Gasquet, to his credit, has tried to become a more offensive player this season, and he has the variety of shot and touch to make winners from all parts of the court. But against the shot-making of Pospisil, he struggled to take control of points or the match. Where the Canadian constantly took the ball on the rise from inside the baseline, Gasquet was forced back into old territory, on the city name two metres behind the baseline.

Pospisil broke in the fourth game with what became a prolific winning tactic, a whipped forehand down the line. By the time he served out the set, 6-3, he had notched up 16 winners to two from the Frenchman and, to press home the point, he broke in the opening game of the second set, too.

By the time Pospisil led 3-1, he had made 15 forehand winners to Gasquet’s one, and even when the Frenchman tried to break the pattern by attacking the net, the Canadian passed him with a cross-court whip worthy of Rafael Nadal.

Too late in the day, Gasquet tried to use his great backhand more offensively but he did not earn a single break point in the match. Pospisil hit three aces to serve out his second top-10 victory of the season, 6-4, in only 69 minutes. He had dropped only three out of 28 points on his first serve. More significantly, he deprived Gasquet of valuable points in the race to London—and opened the door a little wider for compatriot Raonic.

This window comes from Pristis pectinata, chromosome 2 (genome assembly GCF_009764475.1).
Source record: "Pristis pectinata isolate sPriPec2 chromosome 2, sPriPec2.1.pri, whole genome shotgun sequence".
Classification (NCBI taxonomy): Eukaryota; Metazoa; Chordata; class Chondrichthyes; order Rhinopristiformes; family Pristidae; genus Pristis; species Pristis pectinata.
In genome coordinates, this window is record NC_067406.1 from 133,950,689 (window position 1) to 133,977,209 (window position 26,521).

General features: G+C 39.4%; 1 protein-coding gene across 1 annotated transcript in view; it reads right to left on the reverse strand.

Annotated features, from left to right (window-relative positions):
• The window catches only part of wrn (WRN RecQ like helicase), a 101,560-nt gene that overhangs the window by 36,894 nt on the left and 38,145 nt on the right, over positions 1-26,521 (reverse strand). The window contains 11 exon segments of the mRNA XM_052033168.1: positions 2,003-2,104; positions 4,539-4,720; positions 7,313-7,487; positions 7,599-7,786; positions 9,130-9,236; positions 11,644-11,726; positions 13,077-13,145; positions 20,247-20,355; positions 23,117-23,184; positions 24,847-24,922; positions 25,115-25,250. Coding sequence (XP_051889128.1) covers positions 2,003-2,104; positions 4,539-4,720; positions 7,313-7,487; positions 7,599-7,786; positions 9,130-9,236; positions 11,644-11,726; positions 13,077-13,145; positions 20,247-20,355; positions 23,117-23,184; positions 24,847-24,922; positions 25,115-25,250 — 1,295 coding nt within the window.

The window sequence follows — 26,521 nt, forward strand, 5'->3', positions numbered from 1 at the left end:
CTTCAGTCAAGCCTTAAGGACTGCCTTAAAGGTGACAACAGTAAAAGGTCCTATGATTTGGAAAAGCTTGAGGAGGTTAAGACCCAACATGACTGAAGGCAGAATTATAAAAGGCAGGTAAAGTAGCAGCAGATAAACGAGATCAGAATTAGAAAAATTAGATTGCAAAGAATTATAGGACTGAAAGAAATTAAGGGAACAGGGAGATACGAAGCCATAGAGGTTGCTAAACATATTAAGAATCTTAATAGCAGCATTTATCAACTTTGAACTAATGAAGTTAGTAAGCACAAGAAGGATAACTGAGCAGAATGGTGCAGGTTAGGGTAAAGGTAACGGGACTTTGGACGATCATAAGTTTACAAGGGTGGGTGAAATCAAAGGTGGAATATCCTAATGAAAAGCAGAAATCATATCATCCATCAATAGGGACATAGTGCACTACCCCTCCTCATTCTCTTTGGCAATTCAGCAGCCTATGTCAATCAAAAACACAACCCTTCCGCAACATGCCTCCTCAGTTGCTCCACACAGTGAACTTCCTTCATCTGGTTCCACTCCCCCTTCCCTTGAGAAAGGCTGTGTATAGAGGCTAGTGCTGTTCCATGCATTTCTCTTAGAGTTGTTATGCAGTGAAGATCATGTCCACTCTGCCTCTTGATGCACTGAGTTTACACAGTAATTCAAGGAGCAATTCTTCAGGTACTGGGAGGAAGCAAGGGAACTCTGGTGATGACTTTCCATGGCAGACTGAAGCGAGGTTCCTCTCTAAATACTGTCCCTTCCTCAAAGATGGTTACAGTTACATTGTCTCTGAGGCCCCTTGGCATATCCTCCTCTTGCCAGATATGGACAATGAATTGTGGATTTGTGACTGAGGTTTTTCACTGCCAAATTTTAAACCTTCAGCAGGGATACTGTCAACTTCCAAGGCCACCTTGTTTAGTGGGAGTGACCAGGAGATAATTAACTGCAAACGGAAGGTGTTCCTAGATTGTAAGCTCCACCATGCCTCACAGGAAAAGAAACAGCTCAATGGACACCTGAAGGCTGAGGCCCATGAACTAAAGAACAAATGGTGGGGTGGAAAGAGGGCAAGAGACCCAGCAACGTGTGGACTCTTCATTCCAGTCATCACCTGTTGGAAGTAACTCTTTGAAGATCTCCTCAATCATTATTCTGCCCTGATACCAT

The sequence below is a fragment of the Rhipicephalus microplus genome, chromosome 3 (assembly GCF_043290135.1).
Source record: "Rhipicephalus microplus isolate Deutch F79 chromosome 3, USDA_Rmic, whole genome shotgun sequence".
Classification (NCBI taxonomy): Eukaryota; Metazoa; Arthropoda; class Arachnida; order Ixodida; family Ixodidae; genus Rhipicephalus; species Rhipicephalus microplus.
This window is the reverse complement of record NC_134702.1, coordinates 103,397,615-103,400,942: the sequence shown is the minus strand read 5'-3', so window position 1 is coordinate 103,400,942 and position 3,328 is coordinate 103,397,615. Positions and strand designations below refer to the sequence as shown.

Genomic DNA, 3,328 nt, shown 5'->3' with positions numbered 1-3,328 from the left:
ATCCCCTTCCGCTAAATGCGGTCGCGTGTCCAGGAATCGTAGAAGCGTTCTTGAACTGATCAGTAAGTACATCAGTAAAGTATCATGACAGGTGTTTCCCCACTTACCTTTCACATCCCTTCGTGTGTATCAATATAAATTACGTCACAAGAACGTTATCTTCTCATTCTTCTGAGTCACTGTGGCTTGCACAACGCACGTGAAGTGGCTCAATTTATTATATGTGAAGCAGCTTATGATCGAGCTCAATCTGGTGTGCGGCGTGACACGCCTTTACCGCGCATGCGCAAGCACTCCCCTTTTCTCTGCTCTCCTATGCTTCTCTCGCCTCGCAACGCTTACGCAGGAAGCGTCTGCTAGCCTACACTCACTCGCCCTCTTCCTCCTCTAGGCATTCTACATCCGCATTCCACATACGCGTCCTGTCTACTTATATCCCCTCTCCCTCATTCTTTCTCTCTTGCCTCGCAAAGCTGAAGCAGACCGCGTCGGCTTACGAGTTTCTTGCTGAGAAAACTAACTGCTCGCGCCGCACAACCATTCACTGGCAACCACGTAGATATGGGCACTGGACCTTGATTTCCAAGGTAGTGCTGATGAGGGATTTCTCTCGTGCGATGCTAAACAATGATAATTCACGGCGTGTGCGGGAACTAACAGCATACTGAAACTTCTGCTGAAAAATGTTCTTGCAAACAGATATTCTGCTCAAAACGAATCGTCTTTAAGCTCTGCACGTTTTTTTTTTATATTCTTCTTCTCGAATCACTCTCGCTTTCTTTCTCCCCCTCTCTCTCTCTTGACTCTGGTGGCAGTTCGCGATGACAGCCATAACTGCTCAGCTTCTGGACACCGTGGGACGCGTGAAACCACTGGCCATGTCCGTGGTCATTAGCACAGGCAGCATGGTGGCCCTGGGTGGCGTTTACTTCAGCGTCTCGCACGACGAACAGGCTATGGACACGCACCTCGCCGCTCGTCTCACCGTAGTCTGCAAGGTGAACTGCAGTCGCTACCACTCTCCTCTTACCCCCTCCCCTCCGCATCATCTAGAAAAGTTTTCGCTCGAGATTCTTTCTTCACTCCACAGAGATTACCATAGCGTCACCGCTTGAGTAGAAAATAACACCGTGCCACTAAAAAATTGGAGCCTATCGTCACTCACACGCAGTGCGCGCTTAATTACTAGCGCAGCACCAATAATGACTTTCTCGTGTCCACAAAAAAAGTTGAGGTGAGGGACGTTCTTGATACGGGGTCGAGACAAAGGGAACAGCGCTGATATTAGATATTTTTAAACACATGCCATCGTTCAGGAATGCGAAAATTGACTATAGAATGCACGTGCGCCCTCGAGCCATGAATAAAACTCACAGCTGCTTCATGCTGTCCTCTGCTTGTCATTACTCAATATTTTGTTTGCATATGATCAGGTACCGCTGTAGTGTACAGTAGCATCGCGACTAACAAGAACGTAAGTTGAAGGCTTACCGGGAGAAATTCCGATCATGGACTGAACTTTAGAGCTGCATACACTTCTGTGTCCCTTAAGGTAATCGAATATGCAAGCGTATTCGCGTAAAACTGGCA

Pospisil next plays Gael Monfils in what promises to be a hugely entertaining affair. Beyond that lies the prospect of Roger Federer, also fighting for his place in London, though the Swiss will first take on Seppi, who dispatched Hewitt, 6-4, 6-2.

Elsewhere in the draw, there were assorted seeds still clinging to an outside chance of London qualification, but forced to play indoors on Shanghai’s practice courts.

No14 in the race, Nicolas Almagro, beat Go Soeda, 7-6, 6-2, and No15 Fabio Fognini beat Paolo Lorenzi, 4-6, 7-6, 6-4. Tommy Robredo, a veteran returner to the top of the game this season and sitting at No16, beat Albert Montanes, 6-4 6-1. But No18 Gilles Simon, slotted at the last minute, into a schedule gap on the Stadium court, lost to Benoit Paire, 4-6, 3-6.

And what of those other young guns hoping for late-season surges? Nishikori, who reached a career-high of No11 in June this year, has slipped to 17 in the race but enjoyed the Shanghai stage in beating Dimitrov, 6-3 6-4.

For the Bulgarian, still in search for a permanent coach, it marks the fourth first-round loss in his last five matches. He has enjoyed a few big wins during the year—notably victory over Novak Djokovic in Madrid—but is still in search of the consistency necessary to join fellow ‘young guns’ in the race to London.